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Updated: April 24 2012
Amaana.org Exclusive - An interview with Mohib Ebrahim, founder and publisher of the NanoWisdoms Archive of Imamat speeches, interviews and writings
Nina Jaffer: You mentioned you conceived of and developed the Archive by yourself. What keeps you fuelled to continue this endeavour?
Mohib Ebrahim: Many factors. Ismailis differ from other branches of Islam because we have a living Imam and, as we know, the Imam's guidance and knowledge is one of the most fundamental aspects of the Imamat. Indeed the Imam's guidance and knowledge may well be his raison d'etre. Given this, I think the question is really: "How can we, as Ismailis, not archive and make his knowledge better available?" Nevertheless, I see it as a duty and obligation simply out of respect for the Imamat, if for no other reason. Not to do it says, in a sense, that we don't value the Imam's knowledge sufficiently to make the effort to organise it so we can access it, study and learn from it or preserve it for future generations. Preserving and organising the Imam's knowledge was done in the past, must be also done today and I believe it is a duty for each generation to continue to do so in the future. Of course public introduction of such archives must be done with the proper permissions.
Interviewer: Nina Jaffer
The NanoWisdoms Archive of Imamat speeches, interviews and writings is a unique website which last week celebrated its first anniversary and we at Amaana.org are privileged to interview the Archive's founder and editor, Mohib Ebrahim, as part of those celebrations. His unique all-encompassing perspective is truly inspirational in helping us grasp how the Archive, and projects like it, fit in the "bigger picture."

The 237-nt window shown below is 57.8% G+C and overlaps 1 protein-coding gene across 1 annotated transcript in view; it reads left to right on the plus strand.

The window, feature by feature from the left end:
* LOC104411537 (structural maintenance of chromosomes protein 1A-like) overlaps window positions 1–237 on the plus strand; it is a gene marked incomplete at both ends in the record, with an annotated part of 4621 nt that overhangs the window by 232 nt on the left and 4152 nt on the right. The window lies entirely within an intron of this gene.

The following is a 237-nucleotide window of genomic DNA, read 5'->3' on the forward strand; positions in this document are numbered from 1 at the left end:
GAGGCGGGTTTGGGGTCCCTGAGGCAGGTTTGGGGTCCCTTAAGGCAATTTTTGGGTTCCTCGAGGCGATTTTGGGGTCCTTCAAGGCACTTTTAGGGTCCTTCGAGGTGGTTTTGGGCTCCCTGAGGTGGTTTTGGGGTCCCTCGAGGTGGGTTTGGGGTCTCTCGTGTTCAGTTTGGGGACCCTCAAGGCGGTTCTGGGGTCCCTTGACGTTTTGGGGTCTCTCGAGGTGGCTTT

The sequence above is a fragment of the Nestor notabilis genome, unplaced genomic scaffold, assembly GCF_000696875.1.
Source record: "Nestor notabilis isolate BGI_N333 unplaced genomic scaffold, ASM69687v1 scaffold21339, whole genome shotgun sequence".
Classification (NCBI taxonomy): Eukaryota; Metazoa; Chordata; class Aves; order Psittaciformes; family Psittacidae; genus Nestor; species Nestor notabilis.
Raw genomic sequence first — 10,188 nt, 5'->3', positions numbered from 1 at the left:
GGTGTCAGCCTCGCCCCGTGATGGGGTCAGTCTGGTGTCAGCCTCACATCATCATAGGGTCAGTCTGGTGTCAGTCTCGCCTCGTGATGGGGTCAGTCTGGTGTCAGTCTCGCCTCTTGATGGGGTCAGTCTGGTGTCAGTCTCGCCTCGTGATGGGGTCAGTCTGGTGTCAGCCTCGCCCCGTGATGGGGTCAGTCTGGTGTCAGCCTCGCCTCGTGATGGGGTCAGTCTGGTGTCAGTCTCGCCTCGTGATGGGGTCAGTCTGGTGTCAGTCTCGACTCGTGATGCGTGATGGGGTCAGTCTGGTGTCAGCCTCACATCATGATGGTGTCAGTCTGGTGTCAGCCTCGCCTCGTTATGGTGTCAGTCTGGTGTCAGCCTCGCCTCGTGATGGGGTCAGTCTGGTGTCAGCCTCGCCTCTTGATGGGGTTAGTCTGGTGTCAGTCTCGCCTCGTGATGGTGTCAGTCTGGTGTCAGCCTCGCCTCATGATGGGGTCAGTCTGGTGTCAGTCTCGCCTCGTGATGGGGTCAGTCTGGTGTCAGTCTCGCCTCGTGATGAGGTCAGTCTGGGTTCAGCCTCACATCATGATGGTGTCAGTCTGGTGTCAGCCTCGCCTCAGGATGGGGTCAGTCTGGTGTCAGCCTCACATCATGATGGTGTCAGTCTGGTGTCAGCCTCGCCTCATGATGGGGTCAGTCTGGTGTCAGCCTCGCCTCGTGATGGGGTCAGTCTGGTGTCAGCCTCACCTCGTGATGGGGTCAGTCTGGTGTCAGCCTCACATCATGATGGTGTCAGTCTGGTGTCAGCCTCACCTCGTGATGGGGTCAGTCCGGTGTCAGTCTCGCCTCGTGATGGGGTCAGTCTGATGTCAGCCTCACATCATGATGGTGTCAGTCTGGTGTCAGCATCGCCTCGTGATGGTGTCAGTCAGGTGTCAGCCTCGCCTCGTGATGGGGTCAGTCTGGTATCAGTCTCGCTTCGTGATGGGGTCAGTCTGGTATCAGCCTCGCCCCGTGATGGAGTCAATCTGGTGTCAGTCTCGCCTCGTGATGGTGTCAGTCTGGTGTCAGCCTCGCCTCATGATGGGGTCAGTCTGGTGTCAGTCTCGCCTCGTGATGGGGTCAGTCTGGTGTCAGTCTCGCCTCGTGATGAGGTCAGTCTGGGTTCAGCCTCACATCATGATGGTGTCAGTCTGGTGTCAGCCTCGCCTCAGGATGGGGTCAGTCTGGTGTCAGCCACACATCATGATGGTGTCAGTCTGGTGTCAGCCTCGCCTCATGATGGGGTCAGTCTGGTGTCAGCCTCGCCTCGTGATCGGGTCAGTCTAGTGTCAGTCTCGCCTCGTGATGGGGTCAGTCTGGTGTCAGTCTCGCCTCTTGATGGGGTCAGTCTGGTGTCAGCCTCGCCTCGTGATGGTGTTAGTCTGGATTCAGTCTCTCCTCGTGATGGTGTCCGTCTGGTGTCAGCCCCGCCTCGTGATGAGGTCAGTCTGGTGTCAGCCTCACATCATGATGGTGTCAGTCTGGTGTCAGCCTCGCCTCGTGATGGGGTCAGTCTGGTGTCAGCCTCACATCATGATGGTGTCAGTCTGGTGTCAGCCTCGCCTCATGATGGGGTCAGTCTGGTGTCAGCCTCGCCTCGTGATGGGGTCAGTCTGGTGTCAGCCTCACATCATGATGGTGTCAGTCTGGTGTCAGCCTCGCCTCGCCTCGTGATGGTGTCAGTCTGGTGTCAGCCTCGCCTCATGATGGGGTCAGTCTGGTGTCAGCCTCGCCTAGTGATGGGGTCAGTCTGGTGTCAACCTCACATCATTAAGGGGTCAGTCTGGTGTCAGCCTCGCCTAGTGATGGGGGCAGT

In this wide-ranging, engaging interview, Mohib offers his views and discusses:
- the genesis and development of the NanoWisdoms Archive
- the special permission it received from Aiglemont to publish His Highness the Aga Khan's speeches
- the Archive's collection, various quote services and future plans
- the spiritual facet of the Imamat's public presentations
- the positioning of the Archive, and other such private initiatives, within the community
- the advantages of small, private, focused teams
- overcoming the challenges of scarce institutional capacity
- simple ways you can help increase awareness of the Archive amongst your jamat
The NanoWisdoms Archive of Imamat speeches, interviews and writings is a private initiative launched a year ago after it was granted special permission by Aiglemont to publish Mawlana Hazar Imam's speeches.
Besides publishing the Imamat's speeches, interviews and writings, the Archive offers several quote services including broadcasts on Facebook and Twitter, thematic charts and a new Thematic Quote Browser -- the first on-line reference of Imamat quotes.
The Archive aims to be a definitive resource of Imamat knowledge and makes every effort to ensure completeness and accuracy, identifying the primary and secondary sources for each item published.
Archiving Imamat knowledge was done in the past, should be done today and in the future. It is a duty we have.
The NanoWisdoms Archive needs your assistance to help inform your jamat about it.
The Archive is an example of the principles of civil society in the intra-community space and more such private initiatives should be encouraged and undertaken in the same spirit of "co-operative autonomy" with the institutions which the Archive enjoys.
Visionary leadership and institutional capacity are always scarce but can be compensated for if institutional processes and cultures foster an intra-community Enabling Environment which leverages vision and creative endeavour from the community.
Nina Jaffer: Mohib, the NanoWisdoms Archive is a fantastic resource and an amazing project. Please explain it for our readers who may not be familiar with it.The Archive was launched a year ago after being granted special permission by Aiglemont to republish Mawlana Hazar Imam's speeches ...
Mohib Ebrahim: Thank you and thank you for offering me this interview. The NanoWisdoms Archive is a unique website dedicated solely to the Ismaili Imamat's knowledge: its speeches, interviews and writings. The Archive was launched a year ago after being granted special permission by Aiglemont to republish Mawlana Hazar Imam's speeches and at present it contains over 500 readings gathered from akdn.org, iis.ac.uk, theismaili.org, aku.org, archnet.org, institutional publications, printed materials, media web sites and other public sources. Having all this in one place not only saves us the time and effort of scouring through all these sources one by one, but allows comprehensive searches that were not possible before. So, for example, if you want to see everything Hazar Imam has said about nuclear energy, it's efficient and effortless because there is no other content in the Archive except the Imamat's remarks.